In recent years, especially the past, we have seen a certain boom in VTOLs ( Vertical Take-Off and Landing ) in an attempt to create flying taxis that can become an alternative to today’s cars. But VTOLs have been designed for decades, not only to travel a few kilometers, but also to save money when traveling to space .
An example of these is the SASSTO, an original vehicle designed with something like a reusable space taxi as a simple and cheap alternative to what was being done. He was raised in full effervescence space when the United States tried to give strides to overtake Russia in this growing career focusing on multi – stage rockets like the Saturn V .
An idea that was a breeze of fresh air in the middle of the space race
SASSTO refers exactly to Saturn Application Single Stage to Orbit , something like “Saturn Application for Orbit in a Single Stage”, and it came from the mind of Philip Bono , an aerospace engineer specializing in structures and propulsion that in 1947, just after After finishing university, he began working at North America Aviation, a defunct aerospace vehicle manufacturing company like the future Saturn V, which in turn was Boeing’s prime stock .Philip Bono thought that a single-phase, vertical take-off and landing vehicle could compensate financially
After a few years and with the space race already somewhat more mature, Bono was already seduced by the idea of reusable space vehicles. In fact, Andrew J. Butrica calls him a “dreamer” in his book Single Stage to Orbit: Politics, Space Technology, and the Quest for Reusable Rocketry , speaking of him in Chapter 5, titled “Space Visionaries.”
On this basis, and around cost savings, he thought that in the meantime a multi-phase rocket (like the Saturn V) a single-phase, vertical take-off and landing vehicle could pay off. In 1969, the year that the human being stepped on the Moon , he published Frontiers of Space , a work that includes explanations and beautiful illustrations from SASSTO.
Very nice and cheap, but it has no wings!
The aerospace engineer participated in a series of studies aimed at determining whether the cost of manned ballistic vehicles with vertical take-off and landing was competitive compared to one with vertical take-off and horizontal landing (which would be done by subsequent shuttles ). Part of it germinated in this vehicle, designed to carry a payload of 2,812 kilograms and have a total mass of 97,887 kilograms.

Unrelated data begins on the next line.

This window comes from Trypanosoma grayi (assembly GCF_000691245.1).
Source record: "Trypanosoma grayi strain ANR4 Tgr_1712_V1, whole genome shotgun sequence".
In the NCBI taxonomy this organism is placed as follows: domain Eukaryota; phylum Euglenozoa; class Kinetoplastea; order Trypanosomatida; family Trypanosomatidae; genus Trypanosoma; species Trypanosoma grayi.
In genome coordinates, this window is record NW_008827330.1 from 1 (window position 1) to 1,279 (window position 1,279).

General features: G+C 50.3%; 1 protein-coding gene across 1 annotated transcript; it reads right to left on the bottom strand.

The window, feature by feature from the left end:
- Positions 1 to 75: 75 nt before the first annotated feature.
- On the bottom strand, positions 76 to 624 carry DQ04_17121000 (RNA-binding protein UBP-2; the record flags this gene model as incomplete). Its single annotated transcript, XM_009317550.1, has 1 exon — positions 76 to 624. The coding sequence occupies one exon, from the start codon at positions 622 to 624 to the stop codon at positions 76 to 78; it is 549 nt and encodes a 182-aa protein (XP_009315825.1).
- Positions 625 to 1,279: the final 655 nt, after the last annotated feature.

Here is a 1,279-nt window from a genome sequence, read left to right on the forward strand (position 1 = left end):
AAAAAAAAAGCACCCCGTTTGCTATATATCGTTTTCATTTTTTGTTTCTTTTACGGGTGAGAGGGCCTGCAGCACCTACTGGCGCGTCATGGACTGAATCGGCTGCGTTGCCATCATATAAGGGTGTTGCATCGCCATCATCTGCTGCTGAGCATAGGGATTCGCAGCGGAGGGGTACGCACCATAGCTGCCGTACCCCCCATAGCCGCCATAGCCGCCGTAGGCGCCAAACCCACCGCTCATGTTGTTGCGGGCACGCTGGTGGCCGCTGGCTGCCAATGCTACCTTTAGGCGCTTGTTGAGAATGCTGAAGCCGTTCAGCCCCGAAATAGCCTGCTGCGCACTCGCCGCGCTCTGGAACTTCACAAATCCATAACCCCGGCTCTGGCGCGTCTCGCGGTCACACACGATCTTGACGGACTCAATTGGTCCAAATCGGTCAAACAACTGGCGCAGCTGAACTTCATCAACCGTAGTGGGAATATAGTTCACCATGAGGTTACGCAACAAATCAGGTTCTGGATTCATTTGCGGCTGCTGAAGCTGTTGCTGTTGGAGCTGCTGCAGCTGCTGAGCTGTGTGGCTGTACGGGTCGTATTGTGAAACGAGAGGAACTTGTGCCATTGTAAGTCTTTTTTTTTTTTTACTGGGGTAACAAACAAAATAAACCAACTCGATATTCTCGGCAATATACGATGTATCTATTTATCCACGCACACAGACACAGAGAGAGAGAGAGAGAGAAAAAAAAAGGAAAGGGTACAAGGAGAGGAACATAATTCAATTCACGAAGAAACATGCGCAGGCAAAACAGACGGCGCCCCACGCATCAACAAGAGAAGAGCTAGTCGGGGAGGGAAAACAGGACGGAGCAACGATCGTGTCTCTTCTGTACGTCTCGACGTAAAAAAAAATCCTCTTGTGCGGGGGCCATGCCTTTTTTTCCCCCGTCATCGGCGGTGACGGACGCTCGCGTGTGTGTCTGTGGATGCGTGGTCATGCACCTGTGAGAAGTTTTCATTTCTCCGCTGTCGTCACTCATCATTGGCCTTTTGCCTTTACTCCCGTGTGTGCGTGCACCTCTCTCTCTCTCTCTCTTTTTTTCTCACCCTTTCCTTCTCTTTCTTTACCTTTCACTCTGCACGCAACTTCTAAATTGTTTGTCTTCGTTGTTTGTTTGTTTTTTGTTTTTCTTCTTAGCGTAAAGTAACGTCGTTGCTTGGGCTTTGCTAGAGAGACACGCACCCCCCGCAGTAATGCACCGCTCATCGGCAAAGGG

The idea was to position the liquid oxygen tank at the bottom to minimize the difference between the center of aerodynamic pressure and the center of gravity. The diameter would be 6.71 meters and would have a total length of 19 meters , with a push force at takeoff of 1,232.2 kilonewtons.
If materialized, SASSTO would have orbited 185 kilometers, being able to load up to 3,629 kilograms, thinking of a Gemini program ship (precursor of Apollo) with two crew members and a maximum stay of 48 hours .1. Where would the Gemini capsule go? 2. Section to adapt the capsule. 3. Support structure for the transition. 4. Propellant tank injection / control unit. 5. Liquid oxygen toroidal tank. 6. Combustion (ring) chamber. 7. Nozzle and heat protection from reentry. 8. Tilt control system. 9. Retractable feet (landing) 10. Liquid hydrogen (spherical) tank. (Image and information: Projecthro )
SASSTO costs were compared with two other horizontal landing models, although no attempt was made to abide by the estimate of marginal landing costs due to too many unknown factors (and here SASSTO would compensate by not needing a runway as such). The estimated cost of SASSTO rose to $ 1.1 billion (at the moment), while the other two would cost between 50% and 2.2 times more , but it was calculated that in the long run it would be advisable to opt for more complex, heavy and wings thinking about bigger loads and better handling.
Thus, although cost analyzes gave reusable, wingless vehicles like the SASSTO an advantage, the advantage seemed to diminish under heavy loads. Although according to Butrica, Bono’s feeling was that the biggest objection to SASSTO was not so much technical, but psychological .
Interestingly enough, the evolution of space vehicles seems to prove Bono right, now that the era of shuttles has ended decades ago and reuse seems to be making more and more sense. We have current and recent examples such as the first stage of SpaceX’s Falcon 9 that has been reused five times . It is not a single-stage rocket, but in a way it seems that after all Bono’s ideas other “dreamers” are being applied.
Images | Projectrho